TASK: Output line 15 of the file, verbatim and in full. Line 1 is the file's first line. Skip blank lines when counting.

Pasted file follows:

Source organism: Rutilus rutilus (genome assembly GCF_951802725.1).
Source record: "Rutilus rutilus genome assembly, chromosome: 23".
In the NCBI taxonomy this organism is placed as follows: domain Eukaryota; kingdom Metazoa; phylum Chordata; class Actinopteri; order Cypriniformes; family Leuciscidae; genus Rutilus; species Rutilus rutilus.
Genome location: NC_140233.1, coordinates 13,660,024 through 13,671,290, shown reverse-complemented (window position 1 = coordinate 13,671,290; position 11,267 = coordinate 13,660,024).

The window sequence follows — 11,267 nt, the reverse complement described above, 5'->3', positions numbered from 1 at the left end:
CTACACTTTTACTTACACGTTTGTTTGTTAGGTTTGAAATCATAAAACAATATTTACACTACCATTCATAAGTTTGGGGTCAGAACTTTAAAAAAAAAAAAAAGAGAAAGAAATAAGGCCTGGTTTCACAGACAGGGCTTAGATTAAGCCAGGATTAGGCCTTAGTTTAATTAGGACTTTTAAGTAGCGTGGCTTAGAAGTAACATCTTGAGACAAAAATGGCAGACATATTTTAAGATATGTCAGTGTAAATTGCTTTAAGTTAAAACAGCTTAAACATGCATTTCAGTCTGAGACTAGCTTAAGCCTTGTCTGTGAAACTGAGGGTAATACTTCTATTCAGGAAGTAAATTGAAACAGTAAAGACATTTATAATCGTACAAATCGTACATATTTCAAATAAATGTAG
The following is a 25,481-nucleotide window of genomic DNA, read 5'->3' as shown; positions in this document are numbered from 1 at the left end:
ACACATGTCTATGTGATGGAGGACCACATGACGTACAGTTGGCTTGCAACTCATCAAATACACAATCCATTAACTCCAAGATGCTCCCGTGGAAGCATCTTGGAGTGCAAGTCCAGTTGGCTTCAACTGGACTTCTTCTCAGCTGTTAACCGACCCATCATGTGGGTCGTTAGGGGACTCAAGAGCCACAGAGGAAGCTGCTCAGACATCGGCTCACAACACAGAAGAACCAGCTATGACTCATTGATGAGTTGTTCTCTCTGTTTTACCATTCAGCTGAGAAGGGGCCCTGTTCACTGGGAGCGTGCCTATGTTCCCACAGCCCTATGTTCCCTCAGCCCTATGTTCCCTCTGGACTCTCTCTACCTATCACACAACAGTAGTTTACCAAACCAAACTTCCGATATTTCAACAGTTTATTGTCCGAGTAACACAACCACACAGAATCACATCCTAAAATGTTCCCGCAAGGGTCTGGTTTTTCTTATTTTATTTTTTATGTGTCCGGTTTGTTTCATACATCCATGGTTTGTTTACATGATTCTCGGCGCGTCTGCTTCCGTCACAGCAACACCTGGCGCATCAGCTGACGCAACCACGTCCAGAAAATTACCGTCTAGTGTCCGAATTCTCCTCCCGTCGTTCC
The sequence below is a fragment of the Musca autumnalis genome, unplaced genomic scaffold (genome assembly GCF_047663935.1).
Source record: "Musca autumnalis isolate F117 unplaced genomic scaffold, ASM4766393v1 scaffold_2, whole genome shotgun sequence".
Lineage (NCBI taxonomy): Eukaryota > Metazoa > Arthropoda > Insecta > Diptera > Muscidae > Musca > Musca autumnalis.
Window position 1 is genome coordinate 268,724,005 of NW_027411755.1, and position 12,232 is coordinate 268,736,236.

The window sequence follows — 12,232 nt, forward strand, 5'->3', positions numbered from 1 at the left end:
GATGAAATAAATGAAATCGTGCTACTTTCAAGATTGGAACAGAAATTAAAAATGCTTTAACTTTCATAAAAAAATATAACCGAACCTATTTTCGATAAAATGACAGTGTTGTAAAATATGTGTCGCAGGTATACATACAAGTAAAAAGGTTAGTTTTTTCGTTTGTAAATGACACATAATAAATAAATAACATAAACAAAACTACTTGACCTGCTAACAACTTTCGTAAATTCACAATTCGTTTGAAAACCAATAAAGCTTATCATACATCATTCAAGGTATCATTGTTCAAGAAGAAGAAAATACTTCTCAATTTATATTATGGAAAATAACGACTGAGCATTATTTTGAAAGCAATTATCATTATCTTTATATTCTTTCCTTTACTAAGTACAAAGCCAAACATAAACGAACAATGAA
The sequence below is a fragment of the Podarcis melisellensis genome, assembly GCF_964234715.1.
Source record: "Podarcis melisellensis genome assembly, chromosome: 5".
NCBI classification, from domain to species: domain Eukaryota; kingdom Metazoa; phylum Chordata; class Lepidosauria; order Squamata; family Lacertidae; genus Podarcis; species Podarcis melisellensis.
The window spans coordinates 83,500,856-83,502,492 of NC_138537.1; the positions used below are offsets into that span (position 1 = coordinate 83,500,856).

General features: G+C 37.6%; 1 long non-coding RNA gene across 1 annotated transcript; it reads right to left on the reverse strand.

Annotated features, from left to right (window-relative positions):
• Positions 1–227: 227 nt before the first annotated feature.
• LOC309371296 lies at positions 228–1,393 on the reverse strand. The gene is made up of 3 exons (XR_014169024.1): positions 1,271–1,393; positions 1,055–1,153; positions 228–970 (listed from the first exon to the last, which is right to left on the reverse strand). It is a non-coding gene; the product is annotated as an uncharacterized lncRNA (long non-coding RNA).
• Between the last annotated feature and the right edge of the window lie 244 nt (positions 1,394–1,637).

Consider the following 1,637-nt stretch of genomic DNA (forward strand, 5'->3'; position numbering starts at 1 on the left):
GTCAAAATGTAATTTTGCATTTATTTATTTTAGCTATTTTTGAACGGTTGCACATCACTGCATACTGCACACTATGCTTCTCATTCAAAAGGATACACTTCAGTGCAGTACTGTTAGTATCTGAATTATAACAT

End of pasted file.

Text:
The sequence below is a fragment of the Podarcis melisellensis genome, assembly GCF_964234715.1.